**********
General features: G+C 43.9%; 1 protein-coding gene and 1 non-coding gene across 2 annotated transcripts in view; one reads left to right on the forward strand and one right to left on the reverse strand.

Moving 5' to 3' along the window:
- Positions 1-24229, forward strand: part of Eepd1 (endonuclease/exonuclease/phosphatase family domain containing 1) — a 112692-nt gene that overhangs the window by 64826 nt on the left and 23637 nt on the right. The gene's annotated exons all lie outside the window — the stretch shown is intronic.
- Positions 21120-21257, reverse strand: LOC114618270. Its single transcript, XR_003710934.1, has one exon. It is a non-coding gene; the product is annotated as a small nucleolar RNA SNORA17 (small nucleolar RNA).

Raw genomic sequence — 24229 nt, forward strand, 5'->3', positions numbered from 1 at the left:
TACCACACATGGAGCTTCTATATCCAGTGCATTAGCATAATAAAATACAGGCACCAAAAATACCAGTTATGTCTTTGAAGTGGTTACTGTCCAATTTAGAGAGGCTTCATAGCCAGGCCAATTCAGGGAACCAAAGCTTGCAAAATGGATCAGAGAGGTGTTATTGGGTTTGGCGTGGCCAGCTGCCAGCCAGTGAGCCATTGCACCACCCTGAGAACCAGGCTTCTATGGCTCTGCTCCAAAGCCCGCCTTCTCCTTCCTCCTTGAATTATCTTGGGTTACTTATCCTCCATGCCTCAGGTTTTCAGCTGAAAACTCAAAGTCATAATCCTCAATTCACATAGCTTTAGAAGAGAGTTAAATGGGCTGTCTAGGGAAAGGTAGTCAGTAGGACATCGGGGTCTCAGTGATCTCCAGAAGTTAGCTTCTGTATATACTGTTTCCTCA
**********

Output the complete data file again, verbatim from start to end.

General features: G+C 43.9%; 1 protein-coding gene and 1 non-coding gene across 2 annotated transcripts in view; one reads left to right on the forward strand and one right to left on the reverse strand.

Moving 5' to 3' along the window:
- Positions 1-24229, forward strand: part of Eepd1 (endonuclease/exonuclease/phosphatase family domain containing 1) — a 112692-nt gene that overhangs the window by 64826 nt on the left and 23637 nt on the right. The gene's annotated exons all lie outside the window — the stretch shown is intronic.
- Positions 21120-21257, reverse strand: LOC114618270. Its single transcript, XR_003710934.1, has one exon. It is a non-coding gene; the product is annotated as a small nucleolar RNA SNORA17 (small nucleolar RNA).

Raw genomic sequence — 24229 nt, forward strand, 5'->3', positions numbered from 1 at the left:
TACCACACATGGAGCTTCTATATCCAGTGCATTAGCATAATAAAATACAGGCACCAAAAATACCAGTTATGTCTTTGAAGTGGTTACTGTCCAATTTAGAGAGGCTTCATAGCCAGGCCAATTCAGGGAACCAAAGCTTGCAAAATGGATCAGAGAGGTGTTATTGGGTTTGGCGTGGCCAGCTGCCAGCCAGTGAGCCATTGCACCACCCTGAGAACCAGGCTTCTATGGCTCTGCTCCAAAGCCCGCCTTCTCCTTCCTCCTTGAATTATCTTGGGTTACTTATCCTCCATGCCTCAGGTTTTCAGCTGAAAACTCAAAGTCATAATCCTCAATTCACATAGCTTTAGAAGAGAGTTAAATGGGCTGTCTAGGGAAAGGTAGTCAGTAGGACATCGGGGTCTCAGTGATCTCCAGAAGTTAGCTTCTGTATATACTGTTTCCTCA